Taxis won’t follow South Africa’s new demerit system: report

The National Taxi Association (NTA) says that it will disobey South Africa’s new Administrative Adjudication of Road Traffic Offences (Aarto), as well as the introduction of the country’s new demerit system.

The Aarto will penalise drivers and fleet operators who are guilty of traffic offences or infringements by imposing demerit points that could lead to the suspension or cancellation of licences, professional driving permits or operator cards.

It will also encourage the payment of fines and reduce the burden on South African courts, by removing the initial option to elect to appear in court.

The association told The Star that the department of transport has been quiet about the introduction of the Act and that the demerit system was plagued by loose ends.

It added that the taxi industry would not comply with the new law and that the industry does not have the resources to comply with the new system, which will require it to vet its drivers.

The association said that the system was a disaster for taxi owners, who could lose their licences should their drivers receive demerits for offences on the road.

No clarity on launch yet

While transport minister Fikile Mbalula has previously committed to a 1 July start date, as of Wednesday morning (30 June) no gazette or announcement has been published by his department or other transport authorities regarding the implementation of the new rules.

In response to queries, a spokesperson from the Road Traffic Infringement Agency (RTIA) said that preparations for the Aarto are still underway and that a number of issues are still being considered by the relevant authorities.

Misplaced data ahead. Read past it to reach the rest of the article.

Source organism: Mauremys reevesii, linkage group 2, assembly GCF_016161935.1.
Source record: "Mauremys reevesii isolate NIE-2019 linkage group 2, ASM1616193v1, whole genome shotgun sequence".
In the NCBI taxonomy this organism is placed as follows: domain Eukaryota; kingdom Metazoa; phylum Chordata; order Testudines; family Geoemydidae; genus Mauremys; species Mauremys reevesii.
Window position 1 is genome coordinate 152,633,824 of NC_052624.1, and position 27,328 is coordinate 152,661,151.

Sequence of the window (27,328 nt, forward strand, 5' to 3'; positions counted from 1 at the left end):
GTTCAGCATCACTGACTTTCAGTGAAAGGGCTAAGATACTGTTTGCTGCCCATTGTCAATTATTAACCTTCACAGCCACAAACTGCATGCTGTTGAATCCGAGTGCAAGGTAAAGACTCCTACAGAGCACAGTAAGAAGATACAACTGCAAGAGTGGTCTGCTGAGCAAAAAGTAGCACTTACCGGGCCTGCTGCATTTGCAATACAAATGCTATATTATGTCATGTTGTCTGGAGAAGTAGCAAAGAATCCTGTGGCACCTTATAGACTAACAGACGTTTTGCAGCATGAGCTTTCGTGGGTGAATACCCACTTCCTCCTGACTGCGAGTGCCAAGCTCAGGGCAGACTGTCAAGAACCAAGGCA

An announcement would be made either on the day or close to it – but it was not possible to provide further details at this time, he said.

Civil society and motoring groups are not happy about the lack of clarity and say that the new rules will almost certainly fail.

Outa said that the rollout has not been properly planned, there is a pending legal challenge against the system due in court in October, and the agency charged with implementation has refused to provide any information on readiness.

The group noted that the system also does not have an official start date – despite statements made by the government.

“The legislation which sets up the driver’s licence demerit system has not yet had an official start date gazetted.

“This means if it is expected to start on 1 July 2021 as Minister of Transport Fikile Mbalula has previously claimed, it will be a last-minute authorisation,” it said.

“Last-minute is not the way to start such a complicated and bureaucratic process, particularly as this relies heavily on failed systems like municipalities.”


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Taxis won’t follow South Africa’s new demerit system: report